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Why Spain will win EURO 2020

"Luis Enrique is on a bit of a roll," says Spain reporter Graham Hunter as he senses the winning momentum from 2008 and 2012.

Things are going Luis Enrique's way
Things are going Luis Enrique's way UEFA via Getty Images

EURO2020.com's Spain reporter Graham Hunter discusses a squad showing signs of being built in Luis Enrique's combative image, unstoppable at times, before addressing the elephant in the room.

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The killer instinct is there, somewhere

When it rains, it pours. If Spain are on form, if they are happy in their skins, then a goal can lead to a torrent. It’s not their defining characteristic but it’s still a central part of their DNA.

In recent seasons they’ve put six past Argentina and Germany, five past Slovakia and Croatia, four past Ukraine and, not all that long ago, three past Italy. Twelve goals this tournament equals the total that they hit in winning UEFA EUROs 2008 and 2012 – back when they had David Villa and/or Fernando Torres!

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Stomach for the fight

Spain, it seems, have learned to deal with adversity. "Do the challengers have a glass jaw?" was part of the inquisitory tone of both the Spanish media and, still more, the international swarm of journalists who cover La Roja in tournaments. It was a fair point, because this is still a work in progress and had Sergio Ramos or Iñigo Martínez been fit, they’d have been in this squad.

But temporarily losing Sergio Busquets and Diego Llorente; then misfiring in front of goal, followed by tossing away a 3-1 lead against Croatia; and, on Friday, needing to go to a ‘dreaded’ shoot-out against Switzerland before winning despite missing twice. Youthful or inexperienced? Yes. Work in progress? Definitely. Bristling with character? You bet.

'Lucho' Enrique pulls no punches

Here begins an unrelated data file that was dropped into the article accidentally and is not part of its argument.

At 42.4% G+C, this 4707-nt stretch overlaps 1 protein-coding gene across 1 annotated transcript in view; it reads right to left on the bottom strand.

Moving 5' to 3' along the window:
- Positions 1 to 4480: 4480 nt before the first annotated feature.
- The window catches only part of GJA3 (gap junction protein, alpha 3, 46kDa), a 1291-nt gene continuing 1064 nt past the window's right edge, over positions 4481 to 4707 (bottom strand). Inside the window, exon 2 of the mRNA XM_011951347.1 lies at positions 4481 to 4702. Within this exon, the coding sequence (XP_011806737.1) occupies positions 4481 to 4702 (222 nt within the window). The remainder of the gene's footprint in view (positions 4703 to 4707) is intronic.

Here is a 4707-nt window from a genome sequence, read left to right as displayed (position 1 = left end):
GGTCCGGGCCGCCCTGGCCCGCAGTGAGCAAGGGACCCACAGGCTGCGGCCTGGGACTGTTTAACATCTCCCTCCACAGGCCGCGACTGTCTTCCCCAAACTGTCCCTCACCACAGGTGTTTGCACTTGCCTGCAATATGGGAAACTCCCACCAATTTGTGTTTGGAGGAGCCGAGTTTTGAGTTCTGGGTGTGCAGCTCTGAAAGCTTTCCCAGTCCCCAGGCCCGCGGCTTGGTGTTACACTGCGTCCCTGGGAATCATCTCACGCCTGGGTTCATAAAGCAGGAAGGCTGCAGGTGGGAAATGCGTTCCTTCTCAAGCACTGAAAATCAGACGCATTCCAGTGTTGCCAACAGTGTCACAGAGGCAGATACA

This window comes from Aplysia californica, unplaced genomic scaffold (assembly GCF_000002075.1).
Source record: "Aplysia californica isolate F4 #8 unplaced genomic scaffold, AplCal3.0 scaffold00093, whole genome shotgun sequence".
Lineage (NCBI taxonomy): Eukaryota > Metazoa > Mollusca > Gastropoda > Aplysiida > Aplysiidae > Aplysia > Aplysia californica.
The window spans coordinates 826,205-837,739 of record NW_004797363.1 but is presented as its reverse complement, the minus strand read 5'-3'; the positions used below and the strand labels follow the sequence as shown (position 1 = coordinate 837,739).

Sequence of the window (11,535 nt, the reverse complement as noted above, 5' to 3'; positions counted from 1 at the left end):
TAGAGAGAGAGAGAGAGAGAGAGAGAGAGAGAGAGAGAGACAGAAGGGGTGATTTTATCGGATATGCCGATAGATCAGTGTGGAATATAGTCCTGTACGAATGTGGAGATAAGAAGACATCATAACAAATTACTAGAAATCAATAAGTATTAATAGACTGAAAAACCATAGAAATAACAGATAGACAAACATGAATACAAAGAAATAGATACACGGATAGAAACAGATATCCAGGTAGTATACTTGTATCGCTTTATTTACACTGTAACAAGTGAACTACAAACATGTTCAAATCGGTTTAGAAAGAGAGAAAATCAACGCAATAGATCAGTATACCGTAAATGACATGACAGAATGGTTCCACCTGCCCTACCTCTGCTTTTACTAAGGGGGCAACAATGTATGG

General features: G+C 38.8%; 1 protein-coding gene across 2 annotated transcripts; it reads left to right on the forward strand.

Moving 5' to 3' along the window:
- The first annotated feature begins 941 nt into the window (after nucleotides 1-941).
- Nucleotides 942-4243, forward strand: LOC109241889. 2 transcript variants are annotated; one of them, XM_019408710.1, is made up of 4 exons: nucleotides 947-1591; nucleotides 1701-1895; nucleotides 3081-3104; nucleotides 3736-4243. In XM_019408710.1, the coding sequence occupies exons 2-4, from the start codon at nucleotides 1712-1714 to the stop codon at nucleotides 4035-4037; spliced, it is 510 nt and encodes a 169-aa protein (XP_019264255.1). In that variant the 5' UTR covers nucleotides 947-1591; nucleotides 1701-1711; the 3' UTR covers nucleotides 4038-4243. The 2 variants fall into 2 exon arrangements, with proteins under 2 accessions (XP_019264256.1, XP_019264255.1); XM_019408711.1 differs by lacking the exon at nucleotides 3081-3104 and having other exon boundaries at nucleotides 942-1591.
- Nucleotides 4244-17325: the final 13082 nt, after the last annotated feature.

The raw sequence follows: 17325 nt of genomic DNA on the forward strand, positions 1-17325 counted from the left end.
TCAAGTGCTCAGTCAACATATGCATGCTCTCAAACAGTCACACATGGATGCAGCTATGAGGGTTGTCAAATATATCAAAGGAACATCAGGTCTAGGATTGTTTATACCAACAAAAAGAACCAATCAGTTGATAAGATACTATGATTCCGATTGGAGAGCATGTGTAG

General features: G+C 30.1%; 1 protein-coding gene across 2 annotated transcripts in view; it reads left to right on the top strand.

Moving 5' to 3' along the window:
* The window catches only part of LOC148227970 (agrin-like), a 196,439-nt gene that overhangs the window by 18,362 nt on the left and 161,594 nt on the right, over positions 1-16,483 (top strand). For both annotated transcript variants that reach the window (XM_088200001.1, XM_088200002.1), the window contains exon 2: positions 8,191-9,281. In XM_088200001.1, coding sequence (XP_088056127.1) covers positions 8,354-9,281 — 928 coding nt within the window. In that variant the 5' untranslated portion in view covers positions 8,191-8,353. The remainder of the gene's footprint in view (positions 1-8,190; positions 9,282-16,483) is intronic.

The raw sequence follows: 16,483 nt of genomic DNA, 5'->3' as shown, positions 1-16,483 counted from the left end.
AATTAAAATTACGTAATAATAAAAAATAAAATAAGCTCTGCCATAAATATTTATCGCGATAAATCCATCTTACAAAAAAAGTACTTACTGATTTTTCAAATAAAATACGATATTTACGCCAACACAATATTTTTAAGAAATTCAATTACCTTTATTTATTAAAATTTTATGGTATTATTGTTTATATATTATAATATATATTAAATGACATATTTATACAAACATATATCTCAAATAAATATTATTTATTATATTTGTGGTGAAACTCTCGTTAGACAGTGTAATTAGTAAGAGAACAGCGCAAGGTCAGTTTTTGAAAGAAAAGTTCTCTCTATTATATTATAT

Luis Enrique is on a bit of a roll. Obviously it’s crucial that a coach ‘reads’ the opposition well and I’ve quizzed him about this – they work hard on analysis. But this is a front-foot coach and squad. They believe that the emphasis lies with them to make the play and win the match, not with what the opposition does. Thus it’s utterly vital that the coach is on his game.

He has shown faith with Álvaro Morata who, generally, has paid him back. He was initially stubborn about keeping Marcos Llorente at right-back, but when he changed to César Azpilicueta, Spain evinced experience and solidity.

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His substitutions have been epic. Goals scored or made by the two Torres against Slovakia. Assists and goals from Pau Torres, Dani Olmo and Mikel Oyarzabal versus Croatia and a clinching penalty from Oyarzabal against Switzerland. The coach is not nicknamed ‘Lucho’ for nothing – he’s a fighter, he’s a winner.

On the other hand...

OK, there’s an elephant in the corner of the room and we may need a sports psychologist, and many hours on the couch, to talk about it and get rid of it. Spain score a lot, sure. But they miss even more. There’s been a rainbow spread of scorned opportunities. Mis-hit shots, missing the target, hitting every part of the opposition goalkeeper's body – face and head included – hitting the woodwork. You name it, Spain have done it.

And what’s worse, you can almost see and hear the crackle of nerves across the rest of the team when they think "we are working hard, we are crafting winning opportunities and … the ball doesn’t want to go in". It’s an odd phrase but one they use often – one they’re growing to hate.

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